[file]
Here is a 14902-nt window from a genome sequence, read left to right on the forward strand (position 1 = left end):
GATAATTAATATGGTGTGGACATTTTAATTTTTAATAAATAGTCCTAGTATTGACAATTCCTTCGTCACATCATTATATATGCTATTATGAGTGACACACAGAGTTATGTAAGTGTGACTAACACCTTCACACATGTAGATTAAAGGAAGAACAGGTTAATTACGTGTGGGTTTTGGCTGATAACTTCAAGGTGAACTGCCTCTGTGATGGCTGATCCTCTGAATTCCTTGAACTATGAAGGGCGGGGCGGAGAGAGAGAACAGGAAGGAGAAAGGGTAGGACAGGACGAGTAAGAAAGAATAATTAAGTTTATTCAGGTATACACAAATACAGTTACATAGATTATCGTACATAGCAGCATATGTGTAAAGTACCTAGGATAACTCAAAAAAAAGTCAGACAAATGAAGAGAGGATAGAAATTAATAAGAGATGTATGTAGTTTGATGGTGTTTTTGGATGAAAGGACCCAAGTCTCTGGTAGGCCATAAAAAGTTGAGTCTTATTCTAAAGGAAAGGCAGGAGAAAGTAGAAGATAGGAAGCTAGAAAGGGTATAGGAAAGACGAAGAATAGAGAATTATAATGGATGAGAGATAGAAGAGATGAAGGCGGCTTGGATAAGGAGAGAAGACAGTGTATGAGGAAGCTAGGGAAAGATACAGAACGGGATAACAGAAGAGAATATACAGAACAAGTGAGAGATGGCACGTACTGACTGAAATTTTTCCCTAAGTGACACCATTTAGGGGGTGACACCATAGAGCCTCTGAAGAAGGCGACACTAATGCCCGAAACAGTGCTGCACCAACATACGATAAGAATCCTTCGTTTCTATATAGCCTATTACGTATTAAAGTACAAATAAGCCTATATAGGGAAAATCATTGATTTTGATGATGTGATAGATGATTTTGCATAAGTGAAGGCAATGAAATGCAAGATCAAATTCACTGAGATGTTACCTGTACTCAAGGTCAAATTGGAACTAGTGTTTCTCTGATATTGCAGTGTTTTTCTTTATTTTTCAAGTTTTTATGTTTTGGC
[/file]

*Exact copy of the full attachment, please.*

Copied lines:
Here is a 14902-nt window from a genome sequence, read left to right on the forward strand (position 1 = left end):
GATAATTAATATGGTGTGGACATTTTAATTTTTAATAAATAGTCCTAGTATTGACAATTCCTTCGTCACATCATTATATATGCTATTATGAGTGACACACAGAGTTATGTAAGTGTGACTAACACCTTCACACATGTAGATTAAAGGAAGAACAGGTTAATTACGTGTGGGTTTTGGCTGATAACTTCAAGGTGAACTGCCTCTGTGATGGCTGATCCTCTGAATTCCTTGAACTATGAAGGGCGGGGCGGAGAGAGAGAACAGGAAGGAGAAAGGGTAGGACAGGACGAGTAAGAAAGAATAATTAAGTTTATTCAGGTATACACAAATACAGTTACATAGATTATCGTACATAGCAGCATATGTGTAAAGTACCTAGGATAACTCAAAAAAAAGTCAGACAAATGAAGAGAGGATAGAAATTAATAAGAGATGTATGTAGTTTGATGGTGTTTTTGGATGAAAGGACCCAAGTCTCTGGTAGGCCATAAAAAGTTGAGTCTTATTCTAAAGGAAAGGCAGGAGAAAGTAGAAGATAGGAAGCTAGAAAGGGTATAGGAAAGACGAAGAATAGAGAATTATAATGGATGAGAGATAGAAGAGATGAAGGCGGCTTGGATAAGGAGAGAAGACAGTGTATGAGGAAGCTAGGGAAAGATACAGAACGGGATAACAGAAGAGAATATACAGAACAAGTGAGAGATGGCACGTACTGACTGAAATTTTTCCCTAAGTGACACCATTTAGGGGGTGACACCATAGAGCCTCTGAAGAAGGCGACACTAATGCCCGAAACAGTGCTGCACCAACATACGATAAGAATCCTTCGTTTCTATATAGCCTATTACGTATTAAAGTACAAATAAGCCTATATAGGGAAAATCATTGATTTTGATGATGTGATAGATGATTTTGCATAAGTGAAGGCAATGAAATGCAAGATCAAATTCACTGAGATGTTACCTGTACTCAAGGTCAAATTGGAACTAGTGTTTCTCTGATATTGCAGTGTTTTTCTTTATTTTTCAAGTTTTTATGTTTTGGC